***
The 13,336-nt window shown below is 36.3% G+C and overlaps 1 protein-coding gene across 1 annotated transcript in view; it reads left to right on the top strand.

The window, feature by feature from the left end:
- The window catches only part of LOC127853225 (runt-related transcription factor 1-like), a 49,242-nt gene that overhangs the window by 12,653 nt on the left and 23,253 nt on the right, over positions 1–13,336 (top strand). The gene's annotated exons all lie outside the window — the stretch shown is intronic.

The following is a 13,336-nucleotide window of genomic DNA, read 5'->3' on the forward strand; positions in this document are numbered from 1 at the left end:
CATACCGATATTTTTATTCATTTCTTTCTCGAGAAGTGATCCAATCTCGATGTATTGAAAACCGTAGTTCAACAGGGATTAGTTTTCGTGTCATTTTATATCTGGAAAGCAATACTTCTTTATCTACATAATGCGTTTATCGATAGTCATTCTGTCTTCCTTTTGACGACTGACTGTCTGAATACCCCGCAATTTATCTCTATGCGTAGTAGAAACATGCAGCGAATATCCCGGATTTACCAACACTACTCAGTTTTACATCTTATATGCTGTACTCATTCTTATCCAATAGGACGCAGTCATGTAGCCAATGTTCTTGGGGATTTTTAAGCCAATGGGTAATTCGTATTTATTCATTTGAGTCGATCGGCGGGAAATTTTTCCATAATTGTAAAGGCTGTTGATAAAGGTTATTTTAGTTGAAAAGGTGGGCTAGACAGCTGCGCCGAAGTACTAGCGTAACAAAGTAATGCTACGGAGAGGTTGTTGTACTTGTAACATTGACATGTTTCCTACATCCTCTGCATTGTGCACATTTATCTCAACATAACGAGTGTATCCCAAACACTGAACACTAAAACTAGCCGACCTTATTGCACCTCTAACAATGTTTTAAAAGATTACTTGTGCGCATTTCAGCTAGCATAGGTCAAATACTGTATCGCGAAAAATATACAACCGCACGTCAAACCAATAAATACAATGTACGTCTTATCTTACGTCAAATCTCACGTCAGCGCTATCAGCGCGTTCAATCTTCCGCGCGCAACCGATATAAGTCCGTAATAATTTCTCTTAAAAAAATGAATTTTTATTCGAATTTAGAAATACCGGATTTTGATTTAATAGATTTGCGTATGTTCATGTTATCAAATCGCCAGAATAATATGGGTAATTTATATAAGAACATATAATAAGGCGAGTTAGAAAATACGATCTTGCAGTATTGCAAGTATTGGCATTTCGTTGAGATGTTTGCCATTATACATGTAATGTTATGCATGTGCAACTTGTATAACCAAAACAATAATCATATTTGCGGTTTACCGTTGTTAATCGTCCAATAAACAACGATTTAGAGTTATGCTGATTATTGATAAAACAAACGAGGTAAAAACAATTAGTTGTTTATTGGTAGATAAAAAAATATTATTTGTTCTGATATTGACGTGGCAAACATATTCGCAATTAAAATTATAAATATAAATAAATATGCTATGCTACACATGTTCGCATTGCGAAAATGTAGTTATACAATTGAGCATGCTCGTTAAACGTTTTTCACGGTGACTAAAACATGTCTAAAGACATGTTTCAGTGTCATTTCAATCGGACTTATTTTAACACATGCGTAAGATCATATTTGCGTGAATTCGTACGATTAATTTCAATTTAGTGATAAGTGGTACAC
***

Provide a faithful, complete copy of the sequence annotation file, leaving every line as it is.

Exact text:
The 13,336-nt window shown below is 36.3% G+C and overlaps 1 protein-coding gene across 1 annotated transcript in view; it reads left to right on the top strand.

The window, feature by feature from the left end:
- The window catches only part of LOC127853225 (runt-related transcription factor 1-like), a 49,242-nt gene that overhangs the window by 12,653 nt on the left and 23,253 nt on the right, over positions 1–13,336 (top strand). The gene's annotated exons all lie outside the window — the stretch shown is intronic.

The following is a 13,336-nucleotide window of genomic DNA, read 5'->3' on the forward strand; positions in this document are numbered from 1 at the left end:
CATACCGATATTTTTATTCATTTCTTTCTCGAGAAGTGATCCAATCTCGATGTATTGAAAACCGTAGTTCAACAGGGATTAGTTTTCGTGTCATTTTATATCTGGAAAGCAATACTTCTTTATCTACATAATGCGTTTATCGATAGTCATTCTGTCTTCCTTTTGACGACTGACTGTCTGAATACCCCGCAATTTATCTCTATGCGTAGTAGAAACATGCAGCGAATATCCCGGATTTACCAACACTACTCAGTTTTACATCTTATATGCTGTACTCATTCTTATCCAATAGGACGCAGTCATGTAGCCAATGTTCTTGGGGATTTTTAAGCCAATGGGTAATTCGTATTTATTCATTTGAGTCGATCGGCGGGAAATTTTTCCATAATTGTAAAGGCTGTTGATAAAGGTTATTTTAGTTGAAAAGGTGGGCTAGACAGCTGCGCCGAAGTACTAGCGTAACAAAGTAATGCTACGGAGAGGTTGTTGTACTTGTAACATTGACATGTTTCCTACATCCTCTGCATTGTGCACATTTATCTCAACATAACGAGTGTATCCCAAACACTGAACACTAAAACTAGCCGACCTTATTGCACCTCTAACAATGTTTTAAAAGATTACTTGTGCGCATTTCAGCTAGCATAGGTCAAATACTGTATCGCGAAAAATATACAACCGCACGTCAAACCAATAAATACAATGTACGTCTTATCTTACGTCAAATCTCACGTCAGCGCTATCAGCGCGTTCAATCTTCCGCGCGCAACCGATATAAGTCCGTAATAATTTCTCTTAAAAAAATGAATTTTTATTCGAATTTAGAAATACCGGATTTTGATTTAATAGATTTGCGTATGTTCATGTTATCAAATCGCCAGAATAATATGGGTAATTTATATAAGAACATATAATAAGGCGAGTTAGAAAATACGATCTTGCAGTATTGCAAGTATTGGCATTTCGTTGAGATGTTTGCCATTATACATGTAATGTTATGCATGTGCAACTTGTATAACCAAAACAATAATCATATTTGCGGTTTACCGTTGTTAATCGTCCAATAAACAACGATTTAGAGTTATGCTGATTATTGATAAAACAAACGAGGTAAAAACAATTAGTTGTTTATTGGTAGATAAAAAAATATTATTTGTTCTGATATTGACGTGGCAAACATATTCGCAATTAAAATTATAAATATAAATAAATATGCTATGCTACACATGTTCGCATTGCGAAAATGTAGTTATACAATTGAGCATGCTCGTTAAACGTTTTTCACGGTGACTAAAACATGTCTAAAGACATGTTTCAGTGTCATTTCAATCGGACTTATTTTAACACATGCGTAAGATCATATTTGCGTGAATTCGTACGATTAATTTCAATTTAGTGATAAGTGGTACAC